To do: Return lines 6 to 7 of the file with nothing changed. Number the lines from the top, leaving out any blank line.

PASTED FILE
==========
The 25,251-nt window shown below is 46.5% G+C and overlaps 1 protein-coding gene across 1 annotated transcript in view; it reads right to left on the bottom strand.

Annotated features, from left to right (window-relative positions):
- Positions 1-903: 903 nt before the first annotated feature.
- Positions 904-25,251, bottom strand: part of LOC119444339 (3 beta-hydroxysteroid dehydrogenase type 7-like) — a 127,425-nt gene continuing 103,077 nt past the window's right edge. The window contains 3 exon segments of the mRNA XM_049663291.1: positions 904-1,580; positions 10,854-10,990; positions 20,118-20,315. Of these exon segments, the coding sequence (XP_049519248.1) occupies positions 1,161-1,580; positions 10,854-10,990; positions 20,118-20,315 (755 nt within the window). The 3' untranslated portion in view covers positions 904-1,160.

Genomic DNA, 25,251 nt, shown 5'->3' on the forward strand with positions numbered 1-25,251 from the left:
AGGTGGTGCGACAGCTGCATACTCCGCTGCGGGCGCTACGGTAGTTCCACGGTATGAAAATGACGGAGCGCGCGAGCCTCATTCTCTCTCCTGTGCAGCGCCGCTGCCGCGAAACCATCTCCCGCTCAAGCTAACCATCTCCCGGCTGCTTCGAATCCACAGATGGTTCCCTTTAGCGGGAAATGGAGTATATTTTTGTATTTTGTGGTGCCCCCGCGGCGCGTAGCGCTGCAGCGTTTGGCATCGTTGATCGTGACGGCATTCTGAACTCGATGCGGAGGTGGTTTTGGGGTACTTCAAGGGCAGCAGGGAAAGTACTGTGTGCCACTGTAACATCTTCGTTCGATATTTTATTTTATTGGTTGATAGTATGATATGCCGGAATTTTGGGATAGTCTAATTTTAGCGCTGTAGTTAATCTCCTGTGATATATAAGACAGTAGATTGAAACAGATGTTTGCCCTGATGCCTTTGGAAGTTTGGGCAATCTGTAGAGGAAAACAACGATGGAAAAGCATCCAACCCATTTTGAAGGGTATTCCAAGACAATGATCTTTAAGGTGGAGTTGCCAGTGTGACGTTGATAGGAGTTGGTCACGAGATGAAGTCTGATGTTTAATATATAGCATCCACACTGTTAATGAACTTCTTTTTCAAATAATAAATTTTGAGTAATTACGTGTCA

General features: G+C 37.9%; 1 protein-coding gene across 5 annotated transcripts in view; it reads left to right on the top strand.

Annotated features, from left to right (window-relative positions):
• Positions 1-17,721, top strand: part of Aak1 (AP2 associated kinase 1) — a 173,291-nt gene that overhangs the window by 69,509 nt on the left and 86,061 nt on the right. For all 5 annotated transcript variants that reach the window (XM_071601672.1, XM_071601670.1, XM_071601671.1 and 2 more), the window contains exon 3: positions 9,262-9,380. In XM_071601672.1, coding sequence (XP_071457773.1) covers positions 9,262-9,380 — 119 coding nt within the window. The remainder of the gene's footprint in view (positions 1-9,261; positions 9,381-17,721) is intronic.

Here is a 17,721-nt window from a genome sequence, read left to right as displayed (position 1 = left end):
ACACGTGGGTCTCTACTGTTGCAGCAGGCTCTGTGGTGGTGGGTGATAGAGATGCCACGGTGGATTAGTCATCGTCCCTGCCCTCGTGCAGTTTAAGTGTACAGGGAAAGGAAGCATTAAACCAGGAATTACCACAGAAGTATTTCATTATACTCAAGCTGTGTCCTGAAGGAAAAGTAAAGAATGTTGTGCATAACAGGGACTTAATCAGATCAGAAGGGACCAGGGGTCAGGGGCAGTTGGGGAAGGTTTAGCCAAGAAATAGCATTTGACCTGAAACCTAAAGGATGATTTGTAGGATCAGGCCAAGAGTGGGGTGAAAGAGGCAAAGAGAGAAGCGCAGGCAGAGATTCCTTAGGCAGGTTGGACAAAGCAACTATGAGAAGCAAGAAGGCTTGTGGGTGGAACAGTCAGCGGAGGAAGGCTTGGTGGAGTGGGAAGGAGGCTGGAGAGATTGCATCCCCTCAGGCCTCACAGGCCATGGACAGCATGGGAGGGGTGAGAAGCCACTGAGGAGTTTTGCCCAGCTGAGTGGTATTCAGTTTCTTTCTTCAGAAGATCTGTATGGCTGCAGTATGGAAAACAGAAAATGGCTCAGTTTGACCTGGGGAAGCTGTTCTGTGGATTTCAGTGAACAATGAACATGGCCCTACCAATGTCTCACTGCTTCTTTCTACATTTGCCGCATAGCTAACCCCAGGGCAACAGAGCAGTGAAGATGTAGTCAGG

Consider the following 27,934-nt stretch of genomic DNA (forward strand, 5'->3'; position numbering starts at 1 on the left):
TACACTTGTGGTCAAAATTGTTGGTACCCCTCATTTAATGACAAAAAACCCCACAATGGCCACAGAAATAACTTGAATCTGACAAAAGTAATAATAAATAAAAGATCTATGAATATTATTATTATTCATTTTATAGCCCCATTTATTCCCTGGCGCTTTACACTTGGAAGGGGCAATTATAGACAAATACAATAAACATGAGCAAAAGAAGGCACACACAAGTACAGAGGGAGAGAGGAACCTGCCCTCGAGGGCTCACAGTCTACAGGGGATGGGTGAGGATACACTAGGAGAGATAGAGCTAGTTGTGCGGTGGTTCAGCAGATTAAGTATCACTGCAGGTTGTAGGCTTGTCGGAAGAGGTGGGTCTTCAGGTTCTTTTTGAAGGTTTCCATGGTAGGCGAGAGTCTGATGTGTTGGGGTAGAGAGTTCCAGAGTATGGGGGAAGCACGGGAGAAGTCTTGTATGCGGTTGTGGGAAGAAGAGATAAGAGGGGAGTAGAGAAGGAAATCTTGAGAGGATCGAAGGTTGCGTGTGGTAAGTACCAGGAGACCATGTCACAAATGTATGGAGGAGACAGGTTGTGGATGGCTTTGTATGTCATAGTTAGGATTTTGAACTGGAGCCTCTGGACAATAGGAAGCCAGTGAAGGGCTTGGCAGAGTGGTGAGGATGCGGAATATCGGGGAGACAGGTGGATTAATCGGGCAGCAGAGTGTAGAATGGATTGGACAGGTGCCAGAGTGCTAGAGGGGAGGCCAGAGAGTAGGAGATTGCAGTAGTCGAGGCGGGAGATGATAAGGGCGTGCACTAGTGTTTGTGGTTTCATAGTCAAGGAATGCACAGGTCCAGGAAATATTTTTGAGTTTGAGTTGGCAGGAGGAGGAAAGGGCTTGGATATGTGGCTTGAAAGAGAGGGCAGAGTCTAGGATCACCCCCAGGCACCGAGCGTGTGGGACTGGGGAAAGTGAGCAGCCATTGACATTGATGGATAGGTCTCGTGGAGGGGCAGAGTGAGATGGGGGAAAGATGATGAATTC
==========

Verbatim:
AGGTGGTGCGACAGCTGCATACTCCGCTGCGGGCGCTACGGTAGTTCCACGGTATGAAAATGACGGAGCGCGCGAGCCTCATTCTCTCTCCTGTGCAGCGCCGCTGCCGCGAAACCATCTCCCGCTCAAGCTAACCATCTCCCGGCTGCTTCGAATCCACAGATGGTTCCCTTTAGCGGGAAATGGAGTATATTTTTGTATTTTGTGGTGCCCCCGCGGCGCGTAGCGCTGCAGCGTTTGGCATCGTTGATCGTGACGGCATTCTGAACTCGATGCGGAGGTGGTTTTGGGGTACTTCAAGGGCAGCAGGGAAAGTACTGTGTGCCACTGTAACATCTTCGTTCGATATTTTATTTTATTGGTTGATAGTATGATATGCCGGAATTTTGGGATAGTCTAATTTTAGCGCTGTAGTTAATCTCCTGTGATATATAAGACAGTAGATTGAAACAGATGTTTGCCCTGATGCCTTTGGAAGTTTGGGCAATCTGTAGAGGAAAACAACGATGGAAAAGCATCCAACCCATTTTGAAGGGTATTCCAAGACAATGATCTTTAAGGTGGAGTTGCCAGTGTGACGTTGATAGGAGTTGGTCACGAGATGAAGTCTGATGTTTAATATATAGCATCCACACTGTTAATGAACTTCTTTTTCAAATAATAAATTTTGAGTAATTACGTGTCA

General features: G+C 37.9%; 1 protein-coding gene across 5 annotated transcripts in view; it reads left to right on the top strand.